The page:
• Restructuring the economies of typhoon areas

    Jose V. Romero

    Jose V. Romero

    Samar and Leyte had a colorful past. Who can forget the fact that their early inhabitants were the first to greet the first missionaries who planted the cross of Christ and celebrated the first mass in the country on Easter Sunday March 31 in the year 1521? The date marked the official campaign for the Christianization of the archipelago, which has become the only Catholic country in this part of the world and through her missionary undertakings has converted millions in the continent.

    Who can forget that in 1521 Magellan sailed from Homonhon, Samar to the island of Limasawa and entered into a blood compact with Rajah Kolambu. The Spanish conquistador was later to die in battle on the shores of Mactan which did not stop the conquest by Spain of the islands. Suffice it to say however that the fierce Warays were the first to do battle with the Spanish invaders.

    Who can forget that in WWII General Douglas MacArthur waded on the shores of Leyte and electrified the world with his dramatic statement that he had returned. Indeed it was the battle of Leyte Gulf where the victorious allies turned the tide of war by demolishing the Japanese fleet and paved the way for the conquest of the Japanese mainland.

    Today Leyte is as devastated as when the largest US flotilla flattened the Japanese-held fortifications in the island. But as in the past we are confident that Leyte will again rise from the ashes. We can even say that perhaps the tragedy opens a window of opportunity for the Waray economy to breakaway from the cycle of under productivity, low incomes and employment by erecting a modern economy that can lift them from this economic morass.

    Despite its fertile plains Leyte particularly, and we dare say the rest of Eastern Visayas, it continues to rely heavily on under producing agriculture that yields below world-production standards of hemp, copra, corn, rice, tobacco and fruit crops like papayas, bananas and pineapple. Basically though, a large portion of its arable land is devoted to over-aged coconut trees tended by smallholders, which is mainly responsible the high poverty incidence. For example in Eastern Samar almost two-thirds of the families are considered poor- almost double the national average. The other regions do not fare much better indicating threshold incomes much lower than the national average.

    Deploy coco levy funds
    But first things first, the immediate needs of the population must be addressed immediately. With chain saws the felled coconut trees can be cut into sawn lumber to provide for dwellings, preferably in higher grounds if public lands are available for this. As indicated in previous articles, a coconut-based farming system in nucleus estates as in Malaysia can be developed fast, not only to rehabilitate coconut lands which occupy vast portions of Eastern Visayas, but also to provide livelihood for displaced coconut farmers who can go into cash crops for their sustenance as well as for livelihood. Incidentally we recall that during the war when our family was evacuated to the mountains we found sustenance from root crops like vegetables, camote, gabi and cassava to augment our meager food rations. To sustain the reconstruction and rehabilitation efforts above we have suggested strongly that this is now time to deploy the coconut levy funds, which Eastern Visayas contributed to substantially considering its considerable contribution to coconut production to this day.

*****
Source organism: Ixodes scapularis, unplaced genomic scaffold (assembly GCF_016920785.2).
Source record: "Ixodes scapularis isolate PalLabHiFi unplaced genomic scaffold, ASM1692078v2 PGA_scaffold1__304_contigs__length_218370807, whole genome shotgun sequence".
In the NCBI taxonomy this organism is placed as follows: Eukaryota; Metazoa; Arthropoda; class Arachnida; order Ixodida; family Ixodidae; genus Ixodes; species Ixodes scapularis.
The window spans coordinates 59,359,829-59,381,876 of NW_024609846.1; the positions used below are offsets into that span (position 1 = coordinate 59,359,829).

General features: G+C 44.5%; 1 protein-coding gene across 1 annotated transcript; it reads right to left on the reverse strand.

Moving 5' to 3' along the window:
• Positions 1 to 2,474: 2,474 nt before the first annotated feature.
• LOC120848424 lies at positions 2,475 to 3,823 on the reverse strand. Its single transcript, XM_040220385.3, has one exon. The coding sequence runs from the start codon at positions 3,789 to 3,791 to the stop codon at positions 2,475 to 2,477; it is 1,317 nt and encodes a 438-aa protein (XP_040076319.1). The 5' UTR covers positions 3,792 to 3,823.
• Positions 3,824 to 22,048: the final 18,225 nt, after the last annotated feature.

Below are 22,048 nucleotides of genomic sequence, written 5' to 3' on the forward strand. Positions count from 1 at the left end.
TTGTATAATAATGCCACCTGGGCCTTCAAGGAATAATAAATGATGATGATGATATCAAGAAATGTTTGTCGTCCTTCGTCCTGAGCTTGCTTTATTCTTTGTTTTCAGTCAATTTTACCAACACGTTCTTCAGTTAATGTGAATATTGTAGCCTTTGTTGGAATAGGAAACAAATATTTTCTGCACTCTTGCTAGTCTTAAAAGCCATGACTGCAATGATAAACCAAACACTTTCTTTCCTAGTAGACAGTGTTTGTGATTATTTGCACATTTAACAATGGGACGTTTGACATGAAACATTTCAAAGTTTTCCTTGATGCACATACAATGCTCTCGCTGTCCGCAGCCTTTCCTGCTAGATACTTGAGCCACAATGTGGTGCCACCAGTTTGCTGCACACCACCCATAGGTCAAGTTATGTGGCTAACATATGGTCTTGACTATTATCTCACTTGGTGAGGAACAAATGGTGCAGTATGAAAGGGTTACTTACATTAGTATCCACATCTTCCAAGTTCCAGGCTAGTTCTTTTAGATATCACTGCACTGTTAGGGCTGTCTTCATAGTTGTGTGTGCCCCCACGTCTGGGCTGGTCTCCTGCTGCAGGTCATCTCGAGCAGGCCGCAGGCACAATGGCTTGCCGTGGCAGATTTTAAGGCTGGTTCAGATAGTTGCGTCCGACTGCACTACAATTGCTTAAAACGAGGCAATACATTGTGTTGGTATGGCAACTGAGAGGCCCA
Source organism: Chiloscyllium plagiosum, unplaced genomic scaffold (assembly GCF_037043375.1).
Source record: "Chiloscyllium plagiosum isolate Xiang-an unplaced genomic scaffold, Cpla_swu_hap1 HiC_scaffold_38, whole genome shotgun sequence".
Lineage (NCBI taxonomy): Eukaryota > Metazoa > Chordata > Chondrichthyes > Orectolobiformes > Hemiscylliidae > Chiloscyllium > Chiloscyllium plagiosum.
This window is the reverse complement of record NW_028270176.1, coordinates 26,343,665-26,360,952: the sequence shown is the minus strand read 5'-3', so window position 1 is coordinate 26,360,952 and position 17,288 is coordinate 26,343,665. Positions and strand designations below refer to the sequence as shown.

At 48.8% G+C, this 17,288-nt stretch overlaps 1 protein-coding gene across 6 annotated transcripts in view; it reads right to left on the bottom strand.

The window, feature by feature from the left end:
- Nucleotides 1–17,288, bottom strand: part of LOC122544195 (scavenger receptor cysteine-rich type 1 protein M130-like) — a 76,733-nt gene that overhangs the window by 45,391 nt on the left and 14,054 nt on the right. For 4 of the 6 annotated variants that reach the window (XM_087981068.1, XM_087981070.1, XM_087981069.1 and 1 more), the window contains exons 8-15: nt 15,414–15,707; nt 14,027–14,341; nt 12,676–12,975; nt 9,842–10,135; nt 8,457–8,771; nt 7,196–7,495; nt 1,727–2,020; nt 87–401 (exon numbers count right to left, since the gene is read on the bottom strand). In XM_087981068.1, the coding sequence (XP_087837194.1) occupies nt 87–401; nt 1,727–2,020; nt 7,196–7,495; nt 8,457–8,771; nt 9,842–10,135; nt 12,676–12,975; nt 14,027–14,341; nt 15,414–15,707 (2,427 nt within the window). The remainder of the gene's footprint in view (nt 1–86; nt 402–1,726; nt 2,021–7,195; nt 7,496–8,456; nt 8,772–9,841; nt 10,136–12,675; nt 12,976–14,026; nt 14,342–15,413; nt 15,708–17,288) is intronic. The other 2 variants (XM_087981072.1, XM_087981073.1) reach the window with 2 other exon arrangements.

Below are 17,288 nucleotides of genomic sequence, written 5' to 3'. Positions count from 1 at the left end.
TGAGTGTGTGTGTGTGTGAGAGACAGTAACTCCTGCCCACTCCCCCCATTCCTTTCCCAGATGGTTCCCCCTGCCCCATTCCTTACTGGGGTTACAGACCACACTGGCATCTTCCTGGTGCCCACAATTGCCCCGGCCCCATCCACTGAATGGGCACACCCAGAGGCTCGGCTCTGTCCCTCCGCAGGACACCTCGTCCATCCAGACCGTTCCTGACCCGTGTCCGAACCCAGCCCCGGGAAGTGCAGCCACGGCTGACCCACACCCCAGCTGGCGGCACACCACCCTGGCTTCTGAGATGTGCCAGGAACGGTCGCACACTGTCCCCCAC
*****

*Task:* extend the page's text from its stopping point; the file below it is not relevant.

For Eastern Visayas to breakaway from its traditional and unsustainable agriculture and enjoy higher-levels of productivity, income and employment, the government through the coco levy funds plus its massive pool of donated funds, can now go into the distribution of farm inputs, credit extension services while improving and expanding irrigation facilities and constructing farm–to-market roads which will greatly facilitate the marketing of farm products.

    This is also the time to develop household enterprises as well as small and medium manufacturing industries in the typhoon afflicted areas. This is intended to complement the agricultural productivity drive and promote processing and value adding of farm produce. Training programs of the Tesda and family farm school types will go a long way to support the manufacturing renaissance described above.

    As we write this piece there is an on-going symposium organized by the Philippine Federation of Family Farm Schools which are the vehicles needed to transfer agricultural technologies now much needed to rehabilitate and reconstruct typhoon devastated areas in the Visayas.


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    1 Comment

    1. On Jose V. Romero’s Ambassadors’ Corner column “Restructuring the economies of devastated areas”–
      Sir, thank you for your column. This is the kind of topic I want to read. It is informative and educational. Hope the government will listen to your suggestions.